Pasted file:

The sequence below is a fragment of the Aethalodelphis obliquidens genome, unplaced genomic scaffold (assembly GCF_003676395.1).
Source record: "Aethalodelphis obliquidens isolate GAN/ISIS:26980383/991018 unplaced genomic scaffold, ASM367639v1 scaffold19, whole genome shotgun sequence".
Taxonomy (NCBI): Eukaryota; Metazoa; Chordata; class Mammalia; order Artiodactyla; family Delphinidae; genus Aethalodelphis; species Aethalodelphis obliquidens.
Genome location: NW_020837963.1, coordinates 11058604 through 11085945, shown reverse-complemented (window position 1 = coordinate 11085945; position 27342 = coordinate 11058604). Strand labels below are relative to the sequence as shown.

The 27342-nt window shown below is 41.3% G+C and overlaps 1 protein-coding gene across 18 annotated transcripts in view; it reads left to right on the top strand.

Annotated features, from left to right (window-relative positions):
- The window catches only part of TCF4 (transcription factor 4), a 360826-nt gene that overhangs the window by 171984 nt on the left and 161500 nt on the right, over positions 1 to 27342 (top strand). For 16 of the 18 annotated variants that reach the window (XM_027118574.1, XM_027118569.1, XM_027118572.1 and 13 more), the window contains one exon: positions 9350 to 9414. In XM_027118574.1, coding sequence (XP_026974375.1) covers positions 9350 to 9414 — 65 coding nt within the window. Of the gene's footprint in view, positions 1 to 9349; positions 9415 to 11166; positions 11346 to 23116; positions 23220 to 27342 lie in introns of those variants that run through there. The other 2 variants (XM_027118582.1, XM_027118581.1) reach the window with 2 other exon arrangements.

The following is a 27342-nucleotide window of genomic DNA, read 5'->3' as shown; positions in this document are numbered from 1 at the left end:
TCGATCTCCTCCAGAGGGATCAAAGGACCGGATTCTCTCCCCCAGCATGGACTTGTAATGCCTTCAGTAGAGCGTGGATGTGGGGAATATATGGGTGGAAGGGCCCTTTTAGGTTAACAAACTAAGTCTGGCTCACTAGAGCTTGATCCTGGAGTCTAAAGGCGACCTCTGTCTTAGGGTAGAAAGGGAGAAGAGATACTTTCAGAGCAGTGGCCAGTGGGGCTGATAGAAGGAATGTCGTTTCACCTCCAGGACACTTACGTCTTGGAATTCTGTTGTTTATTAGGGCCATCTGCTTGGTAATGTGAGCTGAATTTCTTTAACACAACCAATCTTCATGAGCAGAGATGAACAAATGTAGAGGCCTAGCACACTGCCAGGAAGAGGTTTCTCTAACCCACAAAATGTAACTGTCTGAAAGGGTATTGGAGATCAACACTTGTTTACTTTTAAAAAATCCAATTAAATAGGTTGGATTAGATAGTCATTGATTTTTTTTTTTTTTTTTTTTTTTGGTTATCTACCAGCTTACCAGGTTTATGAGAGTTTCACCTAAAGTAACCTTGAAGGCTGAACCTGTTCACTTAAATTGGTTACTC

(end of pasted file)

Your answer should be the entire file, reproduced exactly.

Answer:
The sequence below is a fragment of the Aethalodelphis obliquidens genome, unplaced genomic scaffold (assembly GCF_003676395.1).
Source record: "Aethalodelphis obliquidens isolate GAN/ISIS:26980383/991018 unplaced genomic scaffold, ASM367639v1 scaffold19, whole genome shotgun sequence".
Taxonomy (NCBI): Eukaryota; Metazoa; Chordata; class Mammalia; order Artiodactyla; family Delphinidae; genus Aethalodelphis; species Aethalodelphis obliquidens.
Genome location: NW_020837963.1, coordinates 11058604 through 11085945, shown reverse-complemented (window position 1 = coordinate 11085945; position 27342 = coordinate 11058604). Strand labels below are relative to the sequence as shown.

The 27342-nt window shown below is 41.3% G+C and overlaps 1 protein-coding gene across 18 annotated transcripts in view; it reads left to right on the top strand.

Annotated features, from left to right (window-relative positions):
- The window catches only part of TCF4 (transcription factor 4), a 360826-nt gene that overhangs the window by 171984 nt on the left and 161500 nt on the right, over positions 1 to 27342 (top strand). For 16 of the 18 annotated variants that reach the window (XM_027118574.1, XM_027118569.1, XM_027118572.1 and 13 more), the window contains one exon: positions 9350 to 9414. In XM_027118574.1, coding sequence (XP_026974375.1) covers positions 9350 to 9414 — 65 coding nt within the window. Of the gene's footprint in view, positions 1 to 9349; positions 9415 to 11166; positions 11346 to 23116; positions 23220 to 27342 lie in introns of those variants that run through there. The other 2 variants (XM_027118582.1, XM_027118581.1) reach the window with 2 other exon arrangements.

The following is a 27342-nucleotide window of genomic DNA, read 5'->3' as shown; positions in this document are numbered from 1 at the left end:
TCGATCTCCTCCAGAGGGATCAAAGGACCGGATTCTCTCCCCCAGCATGGACTTGTAATGCCTTCAGTAGAGCGTGGATGTGGGGAATATATGGGTGGAAGGGCCCTTTTAGGTTAACAAACTAAGTCTGGCTCACTAGAGCTTGATCCTGGAGTCTAAAGGCGACCTCTGTCTTAGGGTAGAAAGGGAGAAGAGATACTTTCAGAGCAGTGGCCAGTGGGGCTGATAGAAGGAATGTCGTTTCACCTCCAGGACACTTACGTCTTGGAATTCTGTTGTTTATTAGGGCCATCTGCTTGGTAATGTGAGCTGAATTTCTTTAACACAACCAATCTTCATGAGCAGAGATGAACAAATGTAGAGGCCTAGCACACTGCCAGGAAGAGGTTTCTCTAACCCACAAAATGTAACTGTCTGAAAGGGTATTGGAGATCAACACTTGTTTACTTTTAAAAAATCCAATTAAATAGGTTGGATTAGATAGTCATTGATTTTTTTTTTTTTTTTTTTTTTTGGTTATCTACCAGCTTACCAGGTTTATGAGAGTTTCACCTAAAGTAACCTTGAAGGCTGAACCTGTTCACTTAAATTGGTTACTC